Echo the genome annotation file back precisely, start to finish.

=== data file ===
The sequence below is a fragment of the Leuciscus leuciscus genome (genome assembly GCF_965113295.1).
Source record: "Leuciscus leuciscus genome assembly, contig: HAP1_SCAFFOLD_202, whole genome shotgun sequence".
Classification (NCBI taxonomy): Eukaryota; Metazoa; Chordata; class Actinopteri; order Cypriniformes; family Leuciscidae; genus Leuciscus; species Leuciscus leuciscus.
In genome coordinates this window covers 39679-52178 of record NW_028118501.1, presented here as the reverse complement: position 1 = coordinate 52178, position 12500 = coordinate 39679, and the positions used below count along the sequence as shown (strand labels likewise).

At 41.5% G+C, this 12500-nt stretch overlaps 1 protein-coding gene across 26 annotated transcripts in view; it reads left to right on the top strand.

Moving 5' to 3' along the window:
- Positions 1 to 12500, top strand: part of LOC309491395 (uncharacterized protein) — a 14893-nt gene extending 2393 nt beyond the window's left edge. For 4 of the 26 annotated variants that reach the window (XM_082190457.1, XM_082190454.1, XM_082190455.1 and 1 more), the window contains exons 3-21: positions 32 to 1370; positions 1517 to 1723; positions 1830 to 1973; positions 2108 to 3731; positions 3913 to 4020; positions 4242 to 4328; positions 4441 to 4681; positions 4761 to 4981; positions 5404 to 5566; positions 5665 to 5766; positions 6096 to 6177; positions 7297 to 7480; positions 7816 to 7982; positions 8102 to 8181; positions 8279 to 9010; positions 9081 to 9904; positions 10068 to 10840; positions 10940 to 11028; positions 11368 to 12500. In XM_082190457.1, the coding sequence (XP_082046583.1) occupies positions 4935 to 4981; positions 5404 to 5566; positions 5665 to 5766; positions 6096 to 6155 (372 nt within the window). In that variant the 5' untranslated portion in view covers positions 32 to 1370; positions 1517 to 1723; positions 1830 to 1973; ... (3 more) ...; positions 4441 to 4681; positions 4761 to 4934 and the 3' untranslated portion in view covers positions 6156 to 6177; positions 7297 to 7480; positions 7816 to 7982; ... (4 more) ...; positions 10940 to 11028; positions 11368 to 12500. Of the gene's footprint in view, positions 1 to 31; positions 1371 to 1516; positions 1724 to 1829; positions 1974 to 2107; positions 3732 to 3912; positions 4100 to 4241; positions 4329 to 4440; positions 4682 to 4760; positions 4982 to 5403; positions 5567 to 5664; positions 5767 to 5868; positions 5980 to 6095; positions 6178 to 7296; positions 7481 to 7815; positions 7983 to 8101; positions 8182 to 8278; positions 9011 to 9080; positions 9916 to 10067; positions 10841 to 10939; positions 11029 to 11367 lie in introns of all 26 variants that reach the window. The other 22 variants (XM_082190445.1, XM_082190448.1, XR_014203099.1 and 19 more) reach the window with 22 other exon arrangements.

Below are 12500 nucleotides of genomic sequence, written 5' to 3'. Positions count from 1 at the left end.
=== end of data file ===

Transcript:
The sequence below is a fragment of the Leuciscus leuciscus genome (genome assembly GCF_965113295.1).
Source record: "Leuciscus leuciscus genome assembly, contig: HAP1_SCAFFOLD_202, whole genome shotgun sequence".
Classification (NCBI taxonomy): Eukaryota; Metazoa; Chordata; class Actinopteri; order Cypriniformes; family Leuciscidae; genus Leuciscus; species Leuciscus leuciscus.
In genome coordinates this window covers 39679-52178 of record NW_028118501.1, presented here as the reverse complement: position 1 = coordinate 52178, position 12500 = coordinate 39679, and the positions used below count along the sequence as shown (strand labels likewise).

At 41.5% G+C, this 12500-nt stretch overlaps 1 protein-coding gene across 26 annotated transcripts in view; it reads left to right on the top strand.

Moving 5' to 3' along the window:
- Positions 1 to 12500, top strand: part of LOC309491395 (uncharacterized protein) — a 14893-nt gene extending 2393 nt beyond the window's left edge. For 4 of the 26 annotated variants that reach the window (XM_082190457.1, XM_082190454.1, XM_082190455.1 and 1 more), the window contains exons 3-21: positions 32 to 1370; positions 1517 to 1723; positions 1830 to 1973; positions 2108 to 3731; positions 3913 to 4020; positions 4242 to 4328; positions 4441 to 4681; positions 4761 to 4981; positions 5404 to 5566; positions 5665 to 5766; positions 6096 to 6177; positions 7297 to 7480; positions 7816 to 7982; positions 8102 to 8181; positions 8279 to 9010; positions 9081 to 9904; positions 10068 to 10840; positions 10940 to 11028; positions 11368 to 12500. In XM_082190457.1, the coding sequence (XP_082046583.1) occupies positions 4935 to 4981; positions 5404 to 5566; positions 5665 to 5766; positions 6096 to 6155 (372 nt within the window). In that variant the 5' untranslated portion in view covers positions 32 to 1370; positions 1517 to 1723; positions 1830 to 1973; ... (3 more) ...; positions 4441 to 4681; positions 4761 to 4934 and the 3' untranslated portion in view covers positions 6156 to 6177; positions 7297 to 7480; positions 7816 to 7982; ... (4 more) ...; positions 10940 to 11028; positions 11368 to 12500. Of the gene's footprint in view, positions 1 to 31; positions 1371 to 1516; positions 1724 to 1829; positions 1974 to 2107; positions 3732 to 3912; positions 4100 to 4241; positions 4329 to 4440; positions 4682 to 4760; positions 4982 to 5403; positions 5567 to 5664; positions 5767 to 5868; positions 5980 to 6095; positions 6178 to 7296; positions 7481 to 7815; positions 7983 to 8101; positions 8182 to 8278; positions 9011 to 9080; positions 9916 to 10067; positions 10841 to 10939; positions 11029 to 11367 lie in introns of all 26 variants that reach the window. The other 22 variants (XM_082190445.1, XM_082190448.1, XR_014203099.1 and 19 more) reach the window with 22 other exon arrangements.

Below are 12500 nucleotides of genomic sequence, written 5' to 3'. Positions count from 1 at the left end.